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Risking a Green-Power Outage

Will eco-power survive the next five years?

Fortnightly Magazine - October 2005

in a mid-course correction, and do it soon, many of the green power offerings in the United States eventually will be eliminated.

Green power can be a profit center—a sizable one—that also supports renewable energy power-plant construction. Therefore, we suggest six areas to focus on to make utility-based green-power programs flourish (or at least stop the bleeding and make a profit).

1. Vision

Throw out any current conception about renewable energy and customers, and create a new vision. Think about what might make the green-power program thrive. If a utility wants to have a successful product, it must keep the customer in mind. The customer is not the environmental activist or the government program liaison. The customer is, instead, the average person at home or at a large company or university. Envision what this customer might want: cleaner air, lower costs, price stability—to be a leader, to be cool, to be smart. Then consider the utility. What does it want from green power? Profit, PR, community relations, environmental protection or diversification of generation. Now start to collect those thoughts into a plan.

2. Customer Type

Sales and marketing must be targeted. Even if a company has huge sums to spend, it must choose a sector of customers to pursue. This could be hospitals, which have a health-related mission that clearly links to renewable energy, or socially responsible corporations, many of which are concerned with creating jobs, cleaning the environment, and maintaining an edge on their competition. Or it could be colleges and universities, where students are driving a groundswell of demand for renewable energy. Once a target sector is chosen, build a program around that type of customer.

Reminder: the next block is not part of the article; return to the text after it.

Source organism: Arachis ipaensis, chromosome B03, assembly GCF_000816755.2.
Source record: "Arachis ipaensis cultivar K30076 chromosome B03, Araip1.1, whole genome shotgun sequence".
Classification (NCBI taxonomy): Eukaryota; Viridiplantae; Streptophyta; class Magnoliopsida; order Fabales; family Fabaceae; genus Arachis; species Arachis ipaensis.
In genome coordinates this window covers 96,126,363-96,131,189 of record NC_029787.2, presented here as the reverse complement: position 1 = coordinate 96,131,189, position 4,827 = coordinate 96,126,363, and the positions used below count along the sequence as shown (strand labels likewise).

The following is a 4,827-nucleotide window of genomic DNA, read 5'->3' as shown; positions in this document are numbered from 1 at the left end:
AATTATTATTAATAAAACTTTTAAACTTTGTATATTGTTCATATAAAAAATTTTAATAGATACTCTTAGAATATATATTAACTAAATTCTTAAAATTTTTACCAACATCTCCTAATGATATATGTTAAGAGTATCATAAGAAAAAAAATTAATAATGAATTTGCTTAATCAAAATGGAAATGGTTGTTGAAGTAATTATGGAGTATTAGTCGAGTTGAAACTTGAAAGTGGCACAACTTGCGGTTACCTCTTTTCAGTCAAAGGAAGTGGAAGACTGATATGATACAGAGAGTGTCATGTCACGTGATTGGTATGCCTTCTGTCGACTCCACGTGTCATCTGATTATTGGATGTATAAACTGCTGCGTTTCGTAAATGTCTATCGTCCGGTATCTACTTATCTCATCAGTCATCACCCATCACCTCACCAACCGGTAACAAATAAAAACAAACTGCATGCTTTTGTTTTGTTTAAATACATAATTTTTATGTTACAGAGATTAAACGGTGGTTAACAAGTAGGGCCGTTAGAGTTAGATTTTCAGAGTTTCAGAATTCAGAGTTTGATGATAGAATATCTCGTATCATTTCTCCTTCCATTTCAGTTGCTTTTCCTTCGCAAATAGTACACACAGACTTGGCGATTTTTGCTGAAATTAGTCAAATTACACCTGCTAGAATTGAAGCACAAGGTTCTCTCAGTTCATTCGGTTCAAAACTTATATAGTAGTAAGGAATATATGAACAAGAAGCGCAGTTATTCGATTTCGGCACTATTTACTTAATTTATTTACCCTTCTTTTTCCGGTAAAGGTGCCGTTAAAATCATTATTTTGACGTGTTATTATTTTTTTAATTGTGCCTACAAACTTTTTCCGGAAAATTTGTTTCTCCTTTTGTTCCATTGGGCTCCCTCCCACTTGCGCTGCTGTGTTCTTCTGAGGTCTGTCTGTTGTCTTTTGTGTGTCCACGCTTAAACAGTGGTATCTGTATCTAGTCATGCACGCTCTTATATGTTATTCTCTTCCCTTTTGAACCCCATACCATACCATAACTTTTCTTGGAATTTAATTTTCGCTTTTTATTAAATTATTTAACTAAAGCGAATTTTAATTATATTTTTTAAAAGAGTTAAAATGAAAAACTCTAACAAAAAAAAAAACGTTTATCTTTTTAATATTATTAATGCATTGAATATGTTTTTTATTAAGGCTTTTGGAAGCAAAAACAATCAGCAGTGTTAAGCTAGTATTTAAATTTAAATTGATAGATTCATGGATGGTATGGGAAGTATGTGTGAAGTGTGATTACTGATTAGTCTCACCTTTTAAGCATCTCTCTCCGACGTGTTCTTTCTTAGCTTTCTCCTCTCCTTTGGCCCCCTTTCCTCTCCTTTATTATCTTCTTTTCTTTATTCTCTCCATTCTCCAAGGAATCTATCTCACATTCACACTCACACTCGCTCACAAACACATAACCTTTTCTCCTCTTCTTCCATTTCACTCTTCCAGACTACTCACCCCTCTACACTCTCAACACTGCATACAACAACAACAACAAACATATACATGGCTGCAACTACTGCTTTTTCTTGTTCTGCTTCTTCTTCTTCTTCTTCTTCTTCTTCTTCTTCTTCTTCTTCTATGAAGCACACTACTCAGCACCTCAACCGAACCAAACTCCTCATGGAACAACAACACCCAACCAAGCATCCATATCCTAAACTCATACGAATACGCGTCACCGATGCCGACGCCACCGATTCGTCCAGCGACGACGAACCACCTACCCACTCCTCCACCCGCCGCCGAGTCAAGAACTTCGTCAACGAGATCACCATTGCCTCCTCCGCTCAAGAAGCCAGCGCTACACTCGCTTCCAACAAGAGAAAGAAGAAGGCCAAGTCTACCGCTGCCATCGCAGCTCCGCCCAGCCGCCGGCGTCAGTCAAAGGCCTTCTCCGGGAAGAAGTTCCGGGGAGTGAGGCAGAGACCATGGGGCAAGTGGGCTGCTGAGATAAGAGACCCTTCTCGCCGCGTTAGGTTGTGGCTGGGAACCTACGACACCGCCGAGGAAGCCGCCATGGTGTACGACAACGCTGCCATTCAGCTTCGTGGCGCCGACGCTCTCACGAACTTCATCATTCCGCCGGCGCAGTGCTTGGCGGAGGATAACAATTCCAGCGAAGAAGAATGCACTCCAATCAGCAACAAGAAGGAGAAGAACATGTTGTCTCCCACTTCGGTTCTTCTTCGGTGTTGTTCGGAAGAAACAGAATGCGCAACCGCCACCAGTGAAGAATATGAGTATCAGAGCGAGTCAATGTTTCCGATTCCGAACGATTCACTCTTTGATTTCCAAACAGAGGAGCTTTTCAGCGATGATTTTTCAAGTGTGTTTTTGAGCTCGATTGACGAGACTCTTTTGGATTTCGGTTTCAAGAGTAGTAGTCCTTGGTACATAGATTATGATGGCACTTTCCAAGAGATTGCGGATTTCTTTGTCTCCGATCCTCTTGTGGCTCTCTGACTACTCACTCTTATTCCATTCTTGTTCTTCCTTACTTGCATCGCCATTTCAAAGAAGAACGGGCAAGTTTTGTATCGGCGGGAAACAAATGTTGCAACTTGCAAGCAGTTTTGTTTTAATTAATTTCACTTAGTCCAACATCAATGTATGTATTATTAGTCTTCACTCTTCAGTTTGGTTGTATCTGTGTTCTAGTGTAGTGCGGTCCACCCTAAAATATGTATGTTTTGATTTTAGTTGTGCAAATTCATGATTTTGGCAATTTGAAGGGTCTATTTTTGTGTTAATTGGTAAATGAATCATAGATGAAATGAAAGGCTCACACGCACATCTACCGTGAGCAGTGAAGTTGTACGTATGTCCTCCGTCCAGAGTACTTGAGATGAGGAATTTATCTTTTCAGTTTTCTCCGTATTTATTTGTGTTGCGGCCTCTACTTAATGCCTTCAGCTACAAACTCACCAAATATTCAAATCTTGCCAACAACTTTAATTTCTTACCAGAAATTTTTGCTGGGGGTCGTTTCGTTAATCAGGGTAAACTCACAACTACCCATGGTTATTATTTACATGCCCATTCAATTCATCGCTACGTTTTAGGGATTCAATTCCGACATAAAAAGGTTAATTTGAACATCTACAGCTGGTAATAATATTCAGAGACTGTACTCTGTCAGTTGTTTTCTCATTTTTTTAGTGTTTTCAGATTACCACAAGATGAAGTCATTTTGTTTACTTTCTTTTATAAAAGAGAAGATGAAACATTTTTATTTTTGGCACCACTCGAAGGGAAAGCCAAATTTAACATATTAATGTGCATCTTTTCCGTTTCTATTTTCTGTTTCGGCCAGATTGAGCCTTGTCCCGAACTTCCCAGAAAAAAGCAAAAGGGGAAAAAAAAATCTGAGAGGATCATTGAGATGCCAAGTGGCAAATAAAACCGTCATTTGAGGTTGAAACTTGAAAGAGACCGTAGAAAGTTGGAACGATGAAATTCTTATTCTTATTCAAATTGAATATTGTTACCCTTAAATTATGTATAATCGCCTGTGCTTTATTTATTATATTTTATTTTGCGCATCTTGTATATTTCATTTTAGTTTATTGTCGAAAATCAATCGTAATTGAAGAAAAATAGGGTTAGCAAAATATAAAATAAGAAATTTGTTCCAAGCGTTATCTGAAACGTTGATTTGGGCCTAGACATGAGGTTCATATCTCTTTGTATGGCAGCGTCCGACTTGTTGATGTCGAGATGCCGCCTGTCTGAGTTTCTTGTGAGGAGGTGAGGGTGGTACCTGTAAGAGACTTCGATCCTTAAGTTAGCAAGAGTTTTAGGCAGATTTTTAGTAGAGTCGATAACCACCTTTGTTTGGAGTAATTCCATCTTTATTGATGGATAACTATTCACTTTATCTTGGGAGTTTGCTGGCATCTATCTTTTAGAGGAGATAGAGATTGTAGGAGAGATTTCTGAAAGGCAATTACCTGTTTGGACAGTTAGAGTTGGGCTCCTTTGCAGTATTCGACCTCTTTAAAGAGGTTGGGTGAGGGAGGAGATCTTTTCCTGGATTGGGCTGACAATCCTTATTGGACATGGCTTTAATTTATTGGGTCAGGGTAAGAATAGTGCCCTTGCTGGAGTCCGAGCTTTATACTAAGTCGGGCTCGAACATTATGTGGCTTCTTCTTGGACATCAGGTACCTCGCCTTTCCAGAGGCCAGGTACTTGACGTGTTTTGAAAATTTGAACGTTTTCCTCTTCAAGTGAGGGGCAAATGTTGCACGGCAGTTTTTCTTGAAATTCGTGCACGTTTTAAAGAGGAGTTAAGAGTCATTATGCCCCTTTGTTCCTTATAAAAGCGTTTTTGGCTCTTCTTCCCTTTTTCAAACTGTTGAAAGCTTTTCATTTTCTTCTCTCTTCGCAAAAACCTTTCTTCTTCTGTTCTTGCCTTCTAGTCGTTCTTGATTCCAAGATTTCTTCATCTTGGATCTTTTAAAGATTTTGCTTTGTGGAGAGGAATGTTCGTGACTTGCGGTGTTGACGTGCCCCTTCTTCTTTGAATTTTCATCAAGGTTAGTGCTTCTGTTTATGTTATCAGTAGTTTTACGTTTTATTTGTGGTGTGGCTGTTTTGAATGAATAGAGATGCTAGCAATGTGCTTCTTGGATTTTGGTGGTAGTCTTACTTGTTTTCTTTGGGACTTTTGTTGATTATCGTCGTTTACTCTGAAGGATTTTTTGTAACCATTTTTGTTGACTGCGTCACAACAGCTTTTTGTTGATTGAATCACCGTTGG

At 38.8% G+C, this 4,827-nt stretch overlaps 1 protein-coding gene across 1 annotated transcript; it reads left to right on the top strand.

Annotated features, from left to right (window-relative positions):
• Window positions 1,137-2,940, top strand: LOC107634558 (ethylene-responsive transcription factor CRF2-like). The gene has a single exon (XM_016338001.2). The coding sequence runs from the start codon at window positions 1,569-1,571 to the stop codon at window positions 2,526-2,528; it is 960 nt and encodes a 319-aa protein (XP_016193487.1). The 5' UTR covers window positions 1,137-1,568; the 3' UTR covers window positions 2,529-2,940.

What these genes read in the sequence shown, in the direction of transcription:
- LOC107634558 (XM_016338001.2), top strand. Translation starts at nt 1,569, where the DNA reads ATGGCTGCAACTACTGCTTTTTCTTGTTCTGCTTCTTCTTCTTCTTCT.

3. Product Structure

Identify the attractiveness of the green-power product structure to the customer. Some customers are willing to support a clean energy economy no matter what the price, but these customers are few and far between, and very unlikely to consume large amounts of energy. Most customers want financial value. Without an intelligent product structure that offers a financial incentive to customers, sales will be minimal.

Utilities need to understand that green power can offer financial value to both customers and utilities. Currently, two simple methods provide financial value to customers. The first of these is to create a new tariff indexed to the cost of the renewable energy and fixed over time.

For example, Austin Energy offers renewable energy and is able to set a customer's "fuel charge" for up to 10 years. The tariff is fixed, guaranteeing customers a set price. As electricity costs go up over time, those that locked in their rates likely will pay less than those who did not choose the renewable energy option. This is the most successful program in the country, but to date it has not been fully replicated.

A second option is to provide a variable rate based on the cost of the renewable energy relative to the wholesale power market. The customer and the renewable-energy vendor negotiate a "strike price"—the amount the customer is willing to pay and that the vendor needs